By THE NATION
It is the second rate cut this year after a 1.5-per-cent trim in August, which was the first cut in four years.
Today’s committee meeting saw five members vote for the cut and two to maintain the existing rate.
The International Monetary Fund had earlier said Thailand had the policy in place to cut its interest rate and the fiscal power to spend more on infrastructure even amid the global economic slowdown being worsened by the US-China trade war.
Committee secretary Titanun Mallikamas said members voted 5-2 to cut the policy rate by 0.25, from 1.5 to 1.25 per cent, effective immediately. Those opposed wanted the rate maintained at 1.5.
In their deliberations, the members expressed the belief that the Thai economy would expand at a lower rate than expected and below its potential due to a decline in exports, which have affected employment and domestic demand.
Headline inflation was projected to be below the lower boundary of the inflation target. Overall financial conditions remained accommodative. Financial stability risks had already been addressed to some extent, although there remained pockets of risks that warranted monitoring.
Most members felt a more accommodative monetary policy stance would contribute to economic growth and support the rise of headline inflation toward the target.
The two who disagreed felt the current rate was already accommodative and another cut might not lend additional support to economic growth, whereas there would be added potential for stability risk. They also saw a need to preserve limited policy space for coping with possible increasing risks in the future.
Merchandise exports contracted more than expected and were projected to recover more slowly due to the slowdown of global trade volume affected by international trade tensions.
Tourism is growing at a lower-than-expected rate.
Private consumption is expected to slow despite fiscal stimulus measures, due to moderated household income and a sharp decline in employment, particularly in export-related manufacturing, as well as elevated household debt.
Private investment is also likely to expand at a slower rate than calculated. However, the relocation of foreign production bases to Thailand and public-private partnerships on infrastructure should support investment in the period ahead, Titanun said.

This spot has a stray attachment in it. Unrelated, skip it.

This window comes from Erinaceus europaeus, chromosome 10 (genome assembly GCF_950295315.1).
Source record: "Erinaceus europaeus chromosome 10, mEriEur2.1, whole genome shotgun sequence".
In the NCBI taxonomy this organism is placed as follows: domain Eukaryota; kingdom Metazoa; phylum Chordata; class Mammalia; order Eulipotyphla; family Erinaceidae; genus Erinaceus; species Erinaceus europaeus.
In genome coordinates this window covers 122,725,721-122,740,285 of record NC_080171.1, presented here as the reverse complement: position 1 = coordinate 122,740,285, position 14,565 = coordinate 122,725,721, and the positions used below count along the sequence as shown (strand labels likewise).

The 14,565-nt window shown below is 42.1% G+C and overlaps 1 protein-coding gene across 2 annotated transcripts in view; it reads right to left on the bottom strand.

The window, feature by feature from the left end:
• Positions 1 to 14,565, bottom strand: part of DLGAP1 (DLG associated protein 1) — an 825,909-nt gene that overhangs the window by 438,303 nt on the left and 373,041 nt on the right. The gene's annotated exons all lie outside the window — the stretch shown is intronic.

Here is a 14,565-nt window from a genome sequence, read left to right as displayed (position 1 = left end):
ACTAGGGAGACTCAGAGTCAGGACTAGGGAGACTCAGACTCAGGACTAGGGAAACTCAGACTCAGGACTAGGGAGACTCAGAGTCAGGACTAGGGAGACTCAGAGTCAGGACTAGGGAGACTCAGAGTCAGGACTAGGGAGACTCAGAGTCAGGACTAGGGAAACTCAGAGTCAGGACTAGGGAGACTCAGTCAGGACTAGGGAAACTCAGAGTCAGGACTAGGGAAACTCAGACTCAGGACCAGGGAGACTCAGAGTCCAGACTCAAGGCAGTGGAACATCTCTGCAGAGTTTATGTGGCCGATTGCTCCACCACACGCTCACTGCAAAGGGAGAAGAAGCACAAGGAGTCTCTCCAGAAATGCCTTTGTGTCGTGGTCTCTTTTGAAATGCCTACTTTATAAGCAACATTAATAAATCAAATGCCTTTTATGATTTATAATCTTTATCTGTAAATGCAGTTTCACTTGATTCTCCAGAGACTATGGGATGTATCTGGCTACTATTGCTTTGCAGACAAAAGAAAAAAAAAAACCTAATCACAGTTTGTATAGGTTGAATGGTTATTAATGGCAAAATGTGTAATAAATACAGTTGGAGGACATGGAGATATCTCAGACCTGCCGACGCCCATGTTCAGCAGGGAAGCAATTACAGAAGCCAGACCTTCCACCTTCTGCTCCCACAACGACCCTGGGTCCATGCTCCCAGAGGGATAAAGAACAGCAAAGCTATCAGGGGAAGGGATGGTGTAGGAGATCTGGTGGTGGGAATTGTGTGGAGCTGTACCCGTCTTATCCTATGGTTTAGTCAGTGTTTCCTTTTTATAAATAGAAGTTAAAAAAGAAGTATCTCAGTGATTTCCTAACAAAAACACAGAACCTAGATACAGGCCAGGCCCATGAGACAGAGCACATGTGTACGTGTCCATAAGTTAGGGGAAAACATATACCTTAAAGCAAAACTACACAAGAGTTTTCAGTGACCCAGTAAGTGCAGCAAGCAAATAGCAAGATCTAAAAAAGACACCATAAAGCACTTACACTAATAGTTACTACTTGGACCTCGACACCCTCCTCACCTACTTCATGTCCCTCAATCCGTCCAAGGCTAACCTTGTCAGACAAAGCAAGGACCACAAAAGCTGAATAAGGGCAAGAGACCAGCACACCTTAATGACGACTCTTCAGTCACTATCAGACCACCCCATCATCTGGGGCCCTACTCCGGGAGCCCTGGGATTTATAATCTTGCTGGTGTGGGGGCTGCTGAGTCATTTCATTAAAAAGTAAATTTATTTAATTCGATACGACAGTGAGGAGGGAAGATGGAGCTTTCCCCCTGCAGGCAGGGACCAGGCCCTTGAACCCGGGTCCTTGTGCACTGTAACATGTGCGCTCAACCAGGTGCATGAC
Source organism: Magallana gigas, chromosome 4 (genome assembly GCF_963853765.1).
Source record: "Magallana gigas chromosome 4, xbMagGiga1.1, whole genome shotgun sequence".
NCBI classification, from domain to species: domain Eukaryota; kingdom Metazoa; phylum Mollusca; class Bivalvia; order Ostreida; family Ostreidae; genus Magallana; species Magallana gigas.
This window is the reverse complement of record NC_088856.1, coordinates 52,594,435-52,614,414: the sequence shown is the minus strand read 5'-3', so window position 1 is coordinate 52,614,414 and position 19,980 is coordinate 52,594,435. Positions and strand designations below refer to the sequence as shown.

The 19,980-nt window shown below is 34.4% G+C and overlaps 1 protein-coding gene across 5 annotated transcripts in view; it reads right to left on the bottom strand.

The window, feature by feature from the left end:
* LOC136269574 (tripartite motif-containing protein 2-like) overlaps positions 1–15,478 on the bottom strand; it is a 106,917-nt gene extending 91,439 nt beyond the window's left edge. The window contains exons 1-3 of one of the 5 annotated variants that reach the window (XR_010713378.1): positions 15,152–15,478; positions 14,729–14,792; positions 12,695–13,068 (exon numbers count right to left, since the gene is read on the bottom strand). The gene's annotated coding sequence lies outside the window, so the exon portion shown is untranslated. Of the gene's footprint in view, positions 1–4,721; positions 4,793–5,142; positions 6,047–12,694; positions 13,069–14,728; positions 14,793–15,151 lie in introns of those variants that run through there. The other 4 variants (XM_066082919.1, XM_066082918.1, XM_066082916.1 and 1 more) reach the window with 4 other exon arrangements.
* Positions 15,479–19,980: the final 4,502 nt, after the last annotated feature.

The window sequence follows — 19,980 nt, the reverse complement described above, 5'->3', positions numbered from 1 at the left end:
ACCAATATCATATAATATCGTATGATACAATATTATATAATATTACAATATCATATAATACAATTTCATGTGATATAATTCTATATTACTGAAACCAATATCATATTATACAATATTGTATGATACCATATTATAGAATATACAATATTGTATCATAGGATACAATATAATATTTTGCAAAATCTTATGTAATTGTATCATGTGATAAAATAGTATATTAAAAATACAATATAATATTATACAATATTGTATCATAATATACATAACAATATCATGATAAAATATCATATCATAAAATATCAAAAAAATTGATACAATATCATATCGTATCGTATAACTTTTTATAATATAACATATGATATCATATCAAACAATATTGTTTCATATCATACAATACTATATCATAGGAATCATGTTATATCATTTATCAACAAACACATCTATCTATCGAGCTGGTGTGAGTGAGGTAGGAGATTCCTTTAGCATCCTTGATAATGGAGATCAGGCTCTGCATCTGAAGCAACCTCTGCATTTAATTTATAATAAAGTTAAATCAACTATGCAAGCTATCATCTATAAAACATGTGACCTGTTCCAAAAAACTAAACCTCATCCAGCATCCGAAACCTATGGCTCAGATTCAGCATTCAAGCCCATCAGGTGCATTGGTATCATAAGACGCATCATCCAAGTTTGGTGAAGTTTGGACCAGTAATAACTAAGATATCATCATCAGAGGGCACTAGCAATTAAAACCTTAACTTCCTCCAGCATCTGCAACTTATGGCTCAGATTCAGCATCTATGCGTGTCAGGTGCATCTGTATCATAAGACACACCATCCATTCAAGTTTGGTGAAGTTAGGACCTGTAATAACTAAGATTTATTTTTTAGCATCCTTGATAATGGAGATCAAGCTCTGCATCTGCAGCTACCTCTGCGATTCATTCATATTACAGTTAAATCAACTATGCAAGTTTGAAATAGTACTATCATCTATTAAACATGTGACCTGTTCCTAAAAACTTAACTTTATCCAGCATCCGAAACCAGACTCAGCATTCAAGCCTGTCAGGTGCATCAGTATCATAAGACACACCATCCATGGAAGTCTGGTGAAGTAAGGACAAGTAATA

Public expenditure has slowed owing partly to delays in state-owned investment projects.
The committee’s consensus was that the Thai economy would face higher risks in coming months, especially external risks from trade tensions, the economic outlook of China and advanced economies that could affect domestic demand, as well as geopolitical risks.
Titanun said the committee would monitor the impact of fiscal stimulus measures and public expenditure, together with the progress of major infrastructure investment and its knock-on effects on private investment.
The annual averages of headline inflation in 2019 and 2020 were projected to be below the lower boundary of the target due to lower-than-expected energy prices in tandem with global economic slowdown.
Core inflation is expected to moderate owing to subdued demand-pull inflationary pressures.
The committee felt structural changes contributed to more persistent inflation than in the past. Such changes included the expansion of e-commerce, rising price competition and technological developments reducing production costs.
Real interest rates and government bond yields remained low. Liquidity in the financial system remained ample.
These allowed financing by the private sector to continue expanding. However, loans extended to both businesses and consumers are likely to exhibit slower growth.
With regard to exchange rates, members expressed concern over the baht’s appreciation against trading partners’ currencies, which might affect the economy to a larger degree amid heightened uncertainties overseas.
The committee supports the relaxation of foreign-exchange regulations to encourage capital outflows and promote more balanced capital flows, which would alleviate pressure on the baht and help the private sector better manage exchange-rate risks.